Seahawks Insider

It’s official: Manning, Colts say goodbye

Post by Eric Williams on March 7, 2012 at 9:52 am with 31 Comments »
March 7, 2012 9:52 am
Indianapolis Colts owner Jim Irsay, right, announces that the NFL football team will release quarterback Peyton Manning, left, during a news conference in Indianapolis, Wednesday, March 7, 2012. (AP Photo/Michael Conroy)

In a joint press conference this afternoon attended by Peyton Manning and Indianapolis Colts owner Jim Irsay, the Colts announced the termination of their star quarterback’s contract, making Manning a free agent with the ability to sign with any team.

“It’s an incredible blessing,” Irsay said. “As difficult as this day is, it’s made difficult because of the greatness and the things Peyton has done for our city, for our state, for our franchise. There will be no other Peyton Manning.”

Irsay said that Manning’s No. 18 jersey will be retired.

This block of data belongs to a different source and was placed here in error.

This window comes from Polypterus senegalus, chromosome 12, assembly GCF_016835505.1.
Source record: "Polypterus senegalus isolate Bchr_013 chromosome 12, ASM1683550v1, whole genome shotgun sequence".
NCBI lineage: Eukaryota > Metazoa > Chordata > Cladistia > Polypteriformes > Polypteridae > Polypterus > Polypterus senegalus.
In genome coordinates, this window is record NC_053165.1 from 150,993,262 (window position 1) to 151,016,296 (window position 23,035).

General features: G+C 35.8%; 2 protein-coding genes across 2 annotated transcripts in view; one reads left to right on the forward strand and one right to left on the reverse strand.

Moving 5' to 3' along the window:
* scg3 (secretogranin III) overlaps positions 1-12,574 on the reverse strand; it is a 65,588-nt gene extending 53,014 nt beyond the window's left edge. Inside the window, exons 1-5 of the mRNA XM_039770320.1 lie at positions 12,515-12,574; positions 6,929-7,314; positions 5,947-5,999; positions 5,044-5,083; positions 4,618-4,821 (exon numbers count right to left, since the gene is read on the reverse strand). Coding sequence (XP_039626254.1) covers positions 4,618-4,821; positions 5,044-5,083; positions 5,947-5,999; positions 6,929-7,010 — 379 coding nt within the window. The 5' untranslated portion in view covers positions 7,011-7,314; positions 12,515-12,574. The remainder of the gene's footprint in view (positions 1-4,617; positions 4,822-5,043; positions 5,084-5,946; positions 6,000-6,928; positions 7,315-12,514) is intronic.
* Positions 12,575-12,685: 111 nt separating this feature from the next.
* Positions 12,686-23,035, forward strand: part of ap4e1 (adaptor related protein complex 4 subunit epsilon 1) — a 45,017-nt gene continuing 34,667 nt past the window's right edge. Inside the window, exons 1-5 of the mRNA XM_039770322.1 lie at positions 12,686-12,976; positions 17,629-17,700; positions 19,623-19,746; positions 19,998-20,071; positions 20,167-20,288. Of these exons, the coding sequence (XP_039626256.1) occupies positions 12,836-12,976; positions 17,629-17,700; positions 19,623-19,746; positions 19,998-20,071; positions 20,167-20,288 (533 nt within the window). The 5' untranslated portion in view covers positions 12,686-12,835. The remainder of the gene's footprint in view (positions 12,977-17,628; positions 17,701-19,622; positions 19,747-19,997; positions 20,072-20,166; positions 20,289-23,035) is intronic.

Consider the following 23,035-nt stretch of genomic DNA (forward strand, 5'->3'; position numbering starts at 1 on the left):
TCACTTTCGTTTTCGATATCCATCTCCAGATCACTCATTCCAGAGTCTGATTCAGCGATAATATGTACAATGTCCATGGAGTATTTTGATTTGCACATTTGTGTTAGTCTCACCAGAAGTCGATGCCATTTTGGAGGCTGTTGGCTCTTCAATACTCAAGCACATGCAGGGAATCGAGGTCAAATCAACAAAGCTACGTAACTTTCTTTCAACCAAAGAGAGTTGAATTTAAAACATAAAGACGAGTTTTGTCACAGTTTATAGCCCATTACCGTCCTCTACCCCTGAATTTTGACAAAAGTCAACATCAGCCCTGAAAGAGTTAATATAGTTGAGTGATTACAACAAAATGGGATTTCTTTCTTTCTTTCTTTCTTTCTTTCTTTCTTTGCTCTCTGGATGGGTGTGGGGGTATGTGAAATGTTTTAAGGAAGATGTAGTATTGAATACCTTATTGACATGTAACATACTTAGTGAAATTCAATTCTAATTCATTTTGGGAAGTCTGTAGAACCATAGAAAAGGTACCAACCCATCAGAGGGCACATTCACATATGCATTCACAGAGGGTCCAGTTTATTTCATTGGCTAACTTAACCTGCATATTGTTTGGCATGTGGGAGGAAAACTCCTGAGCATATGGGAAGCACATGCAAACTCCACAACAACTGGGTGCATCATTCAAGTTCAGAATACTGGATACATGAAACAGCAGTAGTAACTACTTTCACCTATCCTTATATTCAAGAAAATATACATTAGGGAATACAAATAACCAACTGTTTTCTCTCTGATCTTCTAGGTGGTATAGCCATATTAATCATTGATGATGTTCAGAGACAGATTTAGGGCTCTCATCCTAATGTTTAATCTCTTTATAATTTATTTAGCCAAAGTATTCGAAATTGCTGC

“Our circumstances make it best for us to take this next step,” Manning said. “It certainly has not been easy for me.”

The Colts are releasing Manning after 14 years because he was due a $28 million roster bonus after missing the entire 2011 season due to season-ending neck surgery a week before the beginning of the regular season.

With the No. 1 overall pick in this year’s draft, the Colts are expected to draft Manning’s successor, Stanford quarterback Andrew Luck.

Manning said he will not retire, but does not know what the next step will be for him.

“I am confident,” Manning said about his recovery. “I’m throwing it pretty well. I’ve still got some work to do, I’ve got some progress to make, but I’ve come a long way.

“I’ve really worked hard. I can’t tell you the hours and the time I’ve put into working hard. I really enjoy being back out there.”